TRAVEL FEATURE – SCOTTISH ISLANDS

I want to be Leo DiCaprio in The Beach. All I want to do is find a tiny island somewhere and just lounge around all day on a hammock.

I spend much of my time simply thinking about all the things I still want to do away from Scotland.

Yet if you happen to spend all your time thinking about hiking through jungles in Borneo or drinking mojitos in the Seychelles, you tend to miss all the incredible things directly in front of your daydreamy face.

Scotland is home to islands and beaches that more than match some of the most stunning in the world.

I’m RICHARD JONES and we’re going island-hopping…

 

ARRAN

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Arran is a popular choice for those of us who want to experience the whole islandly vibe without having to drive, swim, hike and almost die to get there.

Arran is just to the West of the Firth of Clyde and you can get there by ferry in about an hour.

It’s essentially a tiny little Scotland and because of its proximity to the mainland you’ll find it to be a little more built-up than many of Scotland’s other islands.

This is extremely handy if you happen to be at all like me and value refreshing your Twitter feed with the same level of importance as taking your next breath.

The population of Arran is relatively healthy – which means it’s well set up for tourism.

You shouldn’t have too many problems finding a B&B or hostel. And because we’re in Scotland there’s about 8,000 pubs per square metre, meaning you’ll almost certainly return hoping never to see another pint of 70 Shilling/plate of fish and chips in your life again. I love Scotland.

If you’re into castles then Arran is way out in front in that respect. Broderick Castle in the island’s capital, ehm…Broderick, is quite something.

Alternatively there’s also some spooky castle ruins up in Lochranza on the north of the island.

Arran also offers something for the golf enthusiasts. The shortness of this paragraph might show I’m not all that into golf, but I’m duly informed that golf in Arran is, like, good and that. Check it out.

 

ISLAY

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The southernmost island of the Inner Hebrides, is the quite brilliant island of Islay (pronounced I’ll-aa).

This little island is one I have some first-hand experience with so it’s best described in the form of a giant anecdote.

Me and my friend left Glasgow at around 4am. The drive from Glasgow out to Kennacraig – from where you can catch a 40-minute ferry to Islay – takes around three hours, but dear lord in heaven is it worth it.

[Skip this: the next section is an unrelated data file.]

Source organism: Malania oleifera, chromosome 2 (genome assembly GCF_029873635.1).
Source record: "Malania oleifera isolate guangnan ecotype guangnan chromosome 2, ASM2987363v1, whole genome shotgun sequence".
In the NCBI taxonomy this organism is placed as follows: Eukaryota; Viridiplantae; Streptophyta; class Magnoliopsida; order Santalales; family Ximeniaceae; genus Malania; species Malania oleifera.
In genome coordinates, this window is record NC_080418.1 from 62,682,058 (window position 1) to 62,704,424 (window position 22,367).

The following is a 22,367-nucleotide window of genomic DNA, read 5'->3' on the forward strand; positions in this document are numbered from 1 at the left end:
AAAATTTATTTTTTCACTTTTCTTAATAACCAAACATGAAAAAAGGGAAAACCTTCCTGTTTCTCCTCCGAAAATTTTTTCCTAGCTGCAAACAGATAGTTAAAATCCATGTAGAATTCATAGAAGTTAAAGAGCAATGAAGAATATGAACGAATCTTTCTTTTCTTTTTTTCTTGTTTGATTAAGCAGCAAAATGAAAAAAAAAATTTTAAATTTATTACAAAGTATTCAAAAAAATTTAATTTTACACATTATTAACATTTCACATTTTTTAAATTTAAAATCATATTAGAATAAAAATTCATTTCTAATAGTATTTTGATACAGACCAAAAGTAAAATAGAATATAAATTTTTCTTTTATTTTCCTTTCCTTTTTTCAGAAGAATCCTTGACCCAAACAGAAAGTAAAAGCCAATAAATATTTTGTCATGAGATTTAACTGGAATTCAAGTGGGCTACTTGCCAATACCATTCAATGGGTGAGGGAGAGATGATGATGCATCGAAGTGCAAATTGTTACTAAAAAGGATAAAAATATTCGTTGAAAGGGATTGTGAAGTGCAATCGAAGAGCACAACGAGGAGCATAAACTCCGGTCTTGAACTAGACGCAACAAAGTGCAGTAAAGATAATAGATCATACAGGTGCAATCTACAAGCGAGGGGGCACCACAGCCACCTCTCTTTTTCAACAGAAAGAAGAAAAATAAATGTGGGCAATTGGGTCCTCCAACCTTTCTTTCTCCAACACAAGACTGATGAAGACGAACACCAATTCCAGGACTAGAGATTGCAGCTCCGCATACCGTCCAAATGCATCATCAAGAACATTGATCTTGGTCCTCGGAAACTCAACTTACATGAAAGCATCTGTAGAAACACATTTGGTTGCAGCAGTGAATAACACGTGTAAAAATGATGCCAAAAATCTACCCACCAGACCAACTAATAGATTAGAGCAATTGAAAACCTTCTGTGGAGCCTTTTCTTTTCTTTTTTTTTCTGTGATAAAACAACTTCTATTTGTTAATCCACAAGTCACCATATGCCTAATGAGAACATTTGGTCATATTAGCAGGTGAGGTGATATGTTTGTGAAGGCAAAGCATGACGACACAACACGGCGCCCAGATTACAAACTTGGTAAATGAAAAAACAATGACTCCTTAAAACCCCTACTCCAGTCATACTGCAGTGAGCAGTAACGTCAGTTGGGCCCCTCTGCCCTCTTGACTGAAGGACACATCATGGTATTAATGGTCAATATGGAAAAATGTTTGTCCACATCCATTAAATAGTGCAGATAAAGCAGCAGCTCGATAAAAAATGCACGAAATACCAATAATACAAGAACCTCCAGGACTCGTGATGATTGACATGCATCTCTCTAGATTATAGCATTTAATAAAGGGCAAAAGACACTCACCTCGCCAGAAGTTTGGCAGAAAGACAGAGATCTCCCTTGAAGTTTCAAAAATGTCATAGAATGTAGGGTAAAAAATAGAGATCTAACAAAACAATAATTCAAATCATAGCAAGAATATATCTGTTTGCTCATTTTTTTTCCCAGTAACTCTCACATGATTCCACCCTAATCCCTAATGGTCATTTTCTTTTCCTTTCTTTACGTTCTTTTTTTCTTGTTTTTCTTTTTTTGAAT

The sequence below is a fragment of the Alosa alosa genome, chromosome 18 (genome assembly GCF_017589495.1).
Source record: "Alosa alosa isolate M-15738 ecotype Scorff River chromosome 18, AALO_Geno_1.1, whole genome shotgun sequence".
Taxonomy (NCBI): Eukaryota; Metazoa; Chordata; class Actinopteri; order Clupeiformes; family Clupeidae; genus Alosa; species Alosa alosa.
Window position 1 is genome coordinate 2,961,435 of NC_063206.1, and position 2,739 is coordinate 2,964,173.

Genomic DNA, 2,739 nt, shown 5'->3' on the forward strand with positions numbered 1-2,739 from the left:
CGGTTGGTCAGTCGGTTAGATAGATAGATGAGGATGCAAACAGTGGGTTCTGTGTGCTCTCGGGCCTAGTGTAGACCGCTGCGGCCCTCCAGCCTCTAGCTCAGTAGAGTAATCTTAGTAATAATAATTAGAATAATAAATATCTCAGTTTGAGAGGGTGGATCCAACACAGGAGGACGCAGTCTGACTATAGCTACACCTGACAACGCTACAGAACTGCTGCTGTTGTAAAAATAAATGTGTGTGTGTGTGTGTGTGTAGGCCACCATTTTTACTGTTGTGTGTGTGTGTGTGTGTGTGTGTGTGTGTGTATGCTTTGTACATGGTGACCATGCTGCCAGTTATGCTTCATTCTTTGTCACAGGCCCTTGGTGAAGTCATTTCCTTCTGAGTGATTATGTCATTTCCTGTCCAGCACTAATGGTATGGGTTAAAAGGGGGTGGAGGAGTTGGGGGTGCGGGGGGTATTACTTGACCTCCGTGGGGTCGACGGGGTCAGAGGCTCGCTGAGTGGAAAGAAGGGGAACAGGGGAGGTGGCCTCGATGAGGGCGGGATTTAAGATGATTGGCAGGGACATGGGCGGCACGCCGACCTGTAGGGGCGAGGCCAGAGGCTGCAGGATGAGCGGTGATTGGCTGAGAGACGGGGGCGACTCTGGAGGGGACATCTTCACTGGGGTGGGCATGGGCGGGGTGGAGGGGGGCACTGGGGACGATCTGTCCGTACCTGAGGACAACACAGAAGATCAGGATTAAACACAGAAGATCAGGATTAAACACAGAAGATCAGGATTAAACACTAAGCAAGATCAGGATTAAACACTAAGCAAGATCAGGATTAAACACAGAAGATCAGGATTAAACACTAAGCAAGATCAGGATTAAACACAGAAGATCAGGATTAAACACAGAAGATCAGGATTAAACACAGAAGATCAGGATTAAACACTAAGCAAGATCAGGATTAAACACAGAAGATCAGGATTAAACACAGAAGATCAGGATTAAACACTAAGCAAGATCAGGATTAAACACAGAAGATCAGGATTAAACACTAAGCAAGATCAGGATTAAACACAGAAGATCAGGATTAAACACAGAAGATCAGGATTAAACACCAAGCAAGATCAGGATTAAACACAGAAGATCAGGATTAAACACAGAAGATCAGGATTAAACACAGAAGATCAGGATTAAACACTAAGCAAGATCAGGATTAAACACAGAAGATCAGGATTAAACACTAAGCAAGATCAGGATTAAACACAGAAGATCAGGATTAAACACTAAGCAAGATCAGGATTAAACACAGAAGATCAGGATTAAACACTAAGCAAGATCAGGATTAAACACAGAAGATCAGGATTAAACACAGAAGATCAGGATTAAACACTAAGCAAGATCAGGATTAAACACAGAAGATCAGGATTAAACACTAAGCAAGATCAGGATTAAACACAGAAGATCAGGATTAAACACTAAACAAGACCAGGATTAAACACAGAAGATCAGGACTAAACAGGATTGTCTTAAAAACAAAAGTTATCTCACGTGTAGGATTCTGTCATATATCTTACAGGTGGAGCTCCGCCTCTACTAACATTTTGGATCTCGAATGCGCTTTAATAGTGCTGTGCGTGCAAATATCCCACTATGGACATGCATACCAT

Luckily it was summertime, so as we reached the west side of Loch Lomond the sun was just beginning to rise on the horizon and find its way through the cracks of the hills which surround the loch.

Never have I quite witnessed beauty like it. As we ventured further north, the night gave way to a heavy fog, lying low in the valleys beneath the windy hillside road.

Nothing really prepared me for how much I would enjoy the road trip up the west coast, before turning almost back on yourself at Inveraray and heading down the peninsula to catch the ferry.

Stunning is an understatement. I’ve been to quite a few places in the world now, and nothing has ever quite made my jaw drop like some of the scenery we have in Scotland.

Islay is best described in movie comparisons. My weekend in Port Ellen, on the island’s south east coast, is best described as being part Wickerman, part Hot Fuzz. The locals are unlike any group of people I’ve ever met before. Speaking in what is essentially they’re own unique language, they packed out pub after pub on the village’s main street and made it a quite surreal experience.

Never did I think I would see a brawl between 15 wasted islanders ranging in both pension status and gender.

Nature/tourism wise, Islay has a great deal to offer as well. Some of the beaches I visited while I was there were genuinely stunning, and worth just going to the island to walk on them.

Alternatively if you’re a whisky fan then Islay might just be your spiritual home. There’s eight – that’s eight – distilleries on the island which produce some of the best known single malt drams in the world.

I’m also well informed by the Scottish tourism website that Islay is also a wonderful place to go fishing and a birdwatching hotspot.

Each to their own, of course, but if I ever go again I plan to do a whisky crawl.

 

SKYE

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The Isle of Skye is a quite phenomenal place. And I don’t just mean it’s a quite phenomenal place for Scotland.

It’s a phenomenal place by anywhere’s standards. Even to the point it was – quite recently – voted as the fourth best island in the whole freaking world by Nat Geo. Freedom!

Getting to Skye shouldn’t be too difficult as there’s an actual bridge that runs straight off the mainland and the road continues through Skye, stopping at capital Portree on the east coast and continuing up to Uig in the north.